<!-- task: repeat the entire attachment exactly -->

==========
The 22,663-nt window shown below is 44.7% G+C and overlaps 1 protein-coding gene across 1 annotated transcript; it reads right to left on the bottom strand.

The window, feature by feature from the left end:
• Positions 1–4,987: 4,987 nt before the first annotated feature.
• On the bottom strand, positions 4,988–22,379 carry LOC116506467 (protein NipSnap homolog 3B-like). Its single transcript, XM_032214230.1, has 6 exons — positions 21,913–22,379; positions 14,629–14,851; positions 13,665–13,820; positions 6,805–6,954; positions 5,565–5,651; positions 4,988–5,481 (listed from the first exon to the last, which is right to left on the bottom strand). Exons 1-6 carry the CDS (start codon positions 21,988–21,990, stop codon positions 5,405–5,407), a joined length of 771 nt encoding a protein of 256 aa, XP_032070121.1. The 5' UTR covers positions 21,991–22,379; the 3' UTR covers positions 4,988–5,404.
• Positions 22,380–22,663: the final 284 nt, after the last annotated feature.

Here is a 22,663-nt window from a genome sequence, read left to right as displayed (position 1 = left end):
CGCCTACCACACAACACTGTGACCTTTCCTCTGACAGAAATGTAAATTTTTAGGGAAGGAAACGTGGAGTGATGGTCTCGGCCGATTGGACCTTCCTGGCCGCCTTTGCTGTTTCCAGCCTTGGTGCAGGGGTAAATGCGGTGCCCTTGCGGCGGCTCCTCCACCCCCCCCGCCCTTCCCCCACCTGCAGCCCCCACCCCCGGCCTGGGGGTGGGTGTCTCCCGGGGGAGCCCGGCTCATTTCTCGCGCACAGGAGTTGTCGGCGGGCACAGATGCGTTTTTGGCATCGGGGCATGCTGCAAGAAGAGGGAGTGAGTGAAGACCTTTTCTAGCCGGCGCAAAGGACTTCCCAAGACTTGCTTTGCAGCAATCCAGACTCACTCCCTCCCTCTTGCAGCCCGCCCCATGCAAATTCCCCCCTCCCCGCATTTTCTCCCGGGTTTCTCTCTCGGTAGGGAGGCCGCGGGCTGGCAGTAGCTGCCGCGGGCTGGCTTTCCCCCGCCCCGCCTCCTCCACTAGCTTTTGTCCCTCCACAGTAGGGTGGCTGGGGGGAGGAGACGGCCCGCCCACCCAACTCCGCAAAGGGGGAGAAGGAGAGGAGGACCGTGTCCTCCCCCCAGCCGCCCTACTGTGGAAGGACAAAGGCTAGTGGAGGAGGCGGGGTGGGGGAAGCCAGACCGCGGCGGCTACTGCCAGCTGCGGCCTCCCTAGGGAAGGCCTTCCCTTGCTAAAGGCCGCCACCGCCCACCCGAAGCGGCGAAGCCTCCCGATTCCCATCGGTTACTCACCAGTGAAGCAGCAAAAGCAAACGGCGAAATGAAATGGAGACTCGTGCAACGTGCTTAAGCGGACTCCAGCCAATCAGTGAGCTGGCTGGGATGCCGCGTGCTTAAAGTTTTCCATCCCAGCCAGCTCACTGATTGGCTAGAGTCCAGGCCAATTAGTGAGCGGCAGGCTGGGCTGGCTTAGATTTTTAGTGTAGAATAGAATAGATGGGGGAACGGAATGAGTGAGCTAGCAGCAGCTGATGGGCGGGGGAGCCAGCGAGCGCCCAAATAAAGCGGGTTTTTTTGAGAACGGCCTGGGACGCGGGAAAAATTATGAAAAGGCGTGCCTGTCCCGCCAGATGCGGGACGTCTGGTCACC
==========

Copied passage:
The 22,663-nt window shown below is 44.7% G+C and overlaps 1 protein-coding gene across 1 annotated transcript; it reads right to left on the bottom strand.

The window, feature by feature from the left end:
• Positions 1–4,987: 4,987 nt before the first annotated feature.
• On the bottom strand, positions 4,988–22,379 carry LOC116506467 (protein NipSnap homolog 3B-like). Its single transcript, XM_032214230.1, has 6 exons — positions 21,913–22,379; positions 14,629–14,851; positions 13,665–13,820; positions 6,805–6,954; positions 5,565–5,651; positions 4,988–5,481 (listed from the first exon to the last, which is right to left on the bottom strand). Exons 1-6 carry the CDS (start codon positions 21,988–21,990, stop codon positions 5,405–5,407), a joined length of 771 nt encoding a protein of 256 aa, XP_032070121.1. The 5' UTR covers positions 21,991–22,379; the 3' UTR covers positions 4,988–5,404.
• Positions 22,380–22,663: the final 284 nt, after the last annotated feature.

Here is a 22,663-nt window from a genome sequence, read left to right as displayed (position 1 = left end):
CGCCTACCACACAACACTGTGACCTTTCCTCTGACAGAAATGTAAATTTTTAGGGAAGGAAACGTGGAGTGATGGTCTCGGCCGATTGGACCTTCCTGGCCGCCTTTGCTGTTTCCAGCCTTGGTGCAGGGGTAAATGCGGTGCCCTTGCGGCGGCTCCTCCACCCCCCCCGCCCTTCCCCCACCTGCAGCCCCCACCCCCGGCCTGGGGGTGGGTGTCTCCCGGGGGAGCCCGGCTCATTTCTCGCGCACAGGAGTTGTCGGCGGGCACAGATGCGTTTTTGGCATCGGGGCATGCTGCAAGAAGAGGGAGTGAGTGAAGACCTTTTCTAGCCGGCGCAAAGGACTTCCCAAGACTTGCTTTGCAGCAATCCAGACTCACTCCCTCCCTCTTGCAGCCCGCCCCATGCAAATTCCCCCCTCCCCGCATTTTCTCCCGGGTTTCTCTCTCGGTAGGGAGGCCGCGGGCTGGCAGTAGCTGCCGCGGGCTGGCTTTCCCCCGCCCCGCCTCCTCCACTAGCTTTTGTCCCTCCACAGTAGGGTGGCTGGGGGGAGGAGACGGCCCGCCCACCCAACTCCGCAAAGGGGGAGAAGGAGAGGAGGACCGTGTCCTCCCCCCAGCCGCCCTACTGTGGAAGGACAAAGGCTAGTGGAGGAGGCGGGGTGGGGGAAGCCAGACCGCGGCGGCTACTGCCAGCTGCGGCCTCCCTAGGGAAGGCCTTCCCTTGCTAAAGGCCGCCACCGCCCACCCGAAGCGGCGAAGCCTCCCGATTCCCATCGGTTACTCACCAGTGAAGCAGCAAAAGCAAACGGCGAAATGAAATGGAGACTCGTGCAACGTGCTTAAGCGGACTCCAGCCAATCAGTGAGCTGGCTGGGATGCCGCGTGCTTAAAGTTTTCCATCCCAGCCAGCTCACTGATTGGCTAGAGTCCAGGCCAATTAGTGAGCGGCAGGCTGGGCTGGCTTAGATTTTTAGTGTAGAATAGAATAGATGGGGGAACGGAATGAGTGAGCTAGCAGCAGCTGATGGGCGGGGGAGCCAGCGAGCGCCCAAATAAAGCGGGTTTTTTTGAGAACGGCCTGGGACGCGGGAAAAATTATGAAAAGGCGTGCCTGTCCCGCCAGATGCGGGACGTCTGGTCACC